14. Zhao J, Lian XF, Hou TS, Ma H, Chen ZM (2007) Anterior debridement and bone grafting of spinal tuberculosis with one-stage instrumentation anteriorly or posteriorly. Int Orthop 31: 859-863. [Crossref]
  15. Moon M (2006) Development in the management of tuberculosis of the spine. Current Orthopaedics 20: 132-140.
  16. Oguz E, Sehirlioglu A, Altinmakas M, Ozturk C, Komurcu M, et al. (2008) A new classification and guide for surgical treatment of spinal tuberculosis. Int Orthop 32: 127-33. [Crossref]
  17. Christodoulou A, Givissis P, Karataglis D, D Symeonidis P, Pournaras J (2006) Treatment of tuberculous spondylitis with anterior stabilization and titanium cage. Clin Orthop Relat Res 444: 60-65. [Crossref]

Editorial Information

Editor-in-Chief

Andras Perl
State University of New York, USA

Article Type

Research Article

Publication history

Received: November 16, 2020
Accepted: November 23, 2020
Published: November 30, 2020

Copyright

©2020 Wang B. This is an open-access article distributed under the terms of the Creative Commons Attribution License, which permits unrestricted use, distribution, and reproduction in any medium, provided the original author and source are credited.

Citation

Wang B, Tian D, Zhou J, Wang K (2020) A combined anterior and posterior approach for thoracolumbar spinal tuberculosis. Rheumatol Orthop Med. 5. DOI: 10.15761/ROM.1000177

Corresponding author

Bo Wang

Department of Spine Section, University of Chinese Academy of Sciences-Shenzhen Hospital, Shenzhen 518007, Guangdong, China

E-mail : bhuvaneswari.bibleraaj@uhsm.nhs.uk

Figure 1. X-ray images of severe vertebral destruction and abscess formation. (A). A representative of preoperative X-ray photograph indicates the location of damaged thoracic spine; (B). A close-up view of destruction in a preoperative CT image; (C). A lateral view of the preoperative damage in CT (arrow); (D, E) X-ray images show in positive and lateral position of the pedicle screws for fixed spine after operation. All images were taken from the same patient.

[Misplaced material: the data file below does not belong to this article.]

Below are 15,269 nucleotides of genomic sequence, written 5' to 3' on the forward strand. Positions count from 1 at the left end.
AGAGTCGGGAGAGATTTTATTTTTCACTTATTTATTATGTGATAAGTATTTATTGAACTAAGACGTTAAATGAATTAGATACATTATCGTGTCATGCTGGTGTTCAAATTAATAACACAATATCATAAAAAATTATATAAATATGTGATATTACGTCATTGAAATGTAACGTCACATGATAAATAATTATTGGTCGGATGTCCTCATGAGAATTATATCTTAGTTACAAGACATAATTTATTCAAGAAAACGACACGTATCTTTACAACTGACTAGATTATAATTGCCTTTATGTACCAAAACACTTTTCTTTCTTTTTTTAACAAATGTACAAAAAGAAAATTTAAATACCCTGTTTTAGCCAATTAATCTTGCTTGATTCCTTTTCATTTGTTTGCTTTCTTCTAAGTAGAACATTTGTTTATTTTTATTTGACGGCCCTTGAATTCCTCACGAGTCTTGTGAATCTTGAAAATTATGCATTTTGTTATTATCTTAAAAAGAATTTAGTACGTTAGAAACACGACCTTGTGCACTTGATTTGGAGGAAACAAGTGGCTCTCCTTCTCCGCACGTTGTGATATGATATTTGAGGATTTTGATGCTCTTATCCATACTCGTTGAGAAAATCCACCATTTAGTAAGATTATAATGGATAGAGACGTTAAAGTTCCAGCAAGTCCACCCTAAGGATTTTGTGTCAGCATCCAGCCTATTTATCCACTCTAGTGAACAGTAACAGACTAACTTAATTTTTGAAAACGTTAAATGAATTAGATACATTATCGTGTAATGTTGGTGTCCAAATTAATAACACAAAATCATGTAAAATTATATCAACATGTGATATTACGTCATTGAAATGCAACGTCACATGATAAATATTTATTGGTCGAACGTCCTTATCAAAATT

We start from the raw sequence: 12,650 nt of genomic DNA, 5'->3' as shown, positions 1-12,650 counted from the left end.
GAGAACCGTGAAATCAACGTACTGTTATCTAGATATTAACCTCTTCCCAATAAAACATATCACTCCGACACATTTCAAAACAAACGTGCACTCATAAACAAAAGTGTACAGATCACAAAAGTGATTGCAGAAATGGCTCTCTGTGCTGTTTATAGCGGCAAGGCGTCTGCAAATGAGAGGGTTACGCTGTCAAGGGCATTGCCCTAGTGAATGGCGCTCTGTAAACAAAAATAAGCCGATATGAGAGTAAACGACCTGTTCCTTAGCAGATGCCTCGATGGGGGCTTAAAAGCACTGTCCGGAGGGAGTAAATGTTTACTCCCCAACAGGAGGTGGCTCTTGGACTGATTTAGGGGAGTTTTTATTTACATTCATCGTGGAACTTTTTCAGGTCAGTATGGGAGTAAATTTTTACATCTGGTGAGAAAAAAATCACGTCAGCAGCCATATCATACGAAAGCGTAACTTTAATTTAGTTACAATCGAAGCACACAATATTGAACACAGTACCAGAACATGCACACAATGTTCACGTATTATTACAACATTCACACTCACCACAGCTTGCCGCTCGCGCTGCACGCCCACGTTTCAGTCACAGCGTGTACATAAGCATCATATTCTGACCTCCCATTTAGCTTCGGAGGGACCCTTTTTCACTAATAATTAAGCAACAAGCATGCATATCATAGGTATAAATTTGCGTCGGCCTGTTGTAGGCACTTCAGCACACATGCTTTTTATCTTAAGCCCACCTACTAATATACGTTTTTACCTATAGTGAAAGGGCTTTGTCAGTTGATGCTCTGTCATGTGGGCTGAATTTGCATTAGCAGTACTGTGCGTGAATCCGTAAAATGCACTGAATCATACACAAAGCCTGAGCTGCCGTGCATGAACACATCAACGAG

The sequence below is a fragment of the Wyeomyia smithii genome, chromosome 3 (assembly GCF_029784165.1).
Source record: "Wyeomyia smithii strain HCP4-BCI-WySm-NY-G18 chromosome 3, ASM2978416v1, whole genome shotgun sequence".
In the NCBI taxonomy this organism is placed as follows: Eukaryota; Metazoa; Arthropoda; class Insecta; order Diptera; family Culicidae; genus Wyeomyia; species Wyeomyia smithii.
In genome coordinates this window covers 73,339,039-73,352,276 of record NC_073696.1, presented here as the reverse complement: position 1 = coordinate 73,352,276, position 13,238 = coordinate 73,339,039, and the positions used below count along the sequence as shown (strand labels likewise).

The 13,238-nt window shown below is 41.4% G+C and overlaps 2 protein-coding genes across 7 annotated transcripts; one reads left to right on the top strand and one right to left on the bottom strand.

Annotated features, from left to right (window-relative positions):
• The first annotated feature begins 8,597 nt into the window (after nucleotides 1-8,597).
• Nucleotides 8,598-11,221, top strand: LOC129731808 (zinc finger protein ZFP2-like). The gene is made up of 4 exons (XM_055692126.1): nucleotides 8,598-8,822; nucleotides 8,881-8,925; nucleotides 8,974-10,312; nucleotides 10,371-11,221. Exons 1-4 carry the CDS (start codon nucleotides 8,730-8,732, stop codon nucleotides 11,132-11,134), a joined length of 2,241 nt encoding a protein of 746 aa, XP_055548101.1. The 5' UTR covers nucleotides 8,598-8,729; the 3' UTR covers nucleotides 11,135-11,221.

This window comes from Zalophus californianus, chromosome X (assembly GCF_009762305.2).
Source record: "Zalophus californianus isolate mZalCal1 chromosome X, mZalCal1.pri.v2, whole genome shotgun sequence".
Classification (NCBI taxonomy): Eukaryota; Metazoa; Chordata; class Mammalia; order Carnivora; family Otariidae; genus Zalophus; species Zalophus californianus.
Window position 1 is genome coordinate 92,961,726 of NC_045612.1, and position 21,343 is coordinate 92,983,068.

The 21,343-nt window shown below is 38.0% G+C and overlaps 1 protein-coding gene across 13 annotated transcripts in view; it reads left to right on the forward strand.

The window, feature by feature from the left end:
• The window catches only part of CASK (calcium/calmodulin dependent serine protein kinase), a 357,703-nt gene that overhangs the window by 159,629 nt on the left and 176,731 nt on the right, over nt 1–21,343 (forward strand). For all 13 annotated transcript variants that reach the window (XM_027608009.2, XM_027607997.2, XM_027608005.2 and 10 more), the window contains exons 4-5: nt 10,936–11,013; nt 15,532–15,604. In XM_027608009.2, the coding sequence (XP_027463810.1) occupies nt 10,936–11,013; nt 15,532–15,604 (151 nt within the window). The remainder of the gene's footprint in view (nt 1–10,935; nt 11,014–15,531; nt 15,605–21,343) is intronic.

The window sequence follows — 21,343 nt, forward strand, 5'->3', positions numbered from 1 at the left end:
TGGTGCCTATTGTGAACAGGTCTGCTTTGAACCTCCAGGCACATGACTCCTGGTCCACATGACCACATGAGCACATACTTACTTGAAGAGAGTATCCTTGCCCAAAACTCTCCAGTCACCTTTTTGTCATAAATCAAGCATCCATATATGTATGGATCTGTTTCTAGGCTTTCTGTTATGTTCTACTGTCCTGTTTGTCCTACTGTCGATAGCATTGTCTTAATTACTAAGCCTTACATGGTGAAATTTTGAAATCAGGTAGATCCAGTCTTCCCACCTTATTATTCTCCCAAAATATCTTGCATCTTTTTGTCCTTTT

Figure 2. CT images of thoracic spine before and after surgery. (A). A representative of destructed lower thoracic spine (arrow) is indicated in a preoperative CT image; (B). The location of damaged spine is shown in a preoperative MRI photo; (C, D) X-ray images show back and lateral positions of pedicle screws after operation.

Figure 3. (A). A representative image shows destructed upper thoracic spine (arrow) in a preoperative CT; (B, C). X-ray indicates that lateral and back position of pedicle screws and the fixed spine (arrow) after operation.

Figure 4. Preoperative ESR evaluation and Cobb angles correction following surgery. A. ESR value distribution before and after quadruple chemotherapy. Inset. A boxplot of the ESRs. Asterisks indicate the ESR decreased significantly after treatment (t-test: P < 0.001). B. Cobb angles distribution before and after surgery. Inset, a boxplot of the Cobb angles. Asterisks indicate that the Cobb angles were corrected significantly by operation (t-test: P < 0.001).

Table 1. ESR of pre-and post-operation, ESR (mm/h).

<40

40–60

 60–80

80–100

>100

Patients

Preoperative

6

11

7

1

1

Postoperative (2 w)

20

5

1

0

0

Table 2. Cobb angles (Degree). ASIA: American Spinal Injury Association; VAS: Visual Analog Scale.

Preoperative

16.5 ± 5.9

Postoperative

4.5 ± 1.1

Final follow-up

6.4 ± 0.9

ASIA classification

D

7

E

17

 VAS

Preoperative

6.8 ± 2.8

Final follow-up

1.1 ± 0.9

Complications

Pain of graft harvesting site

2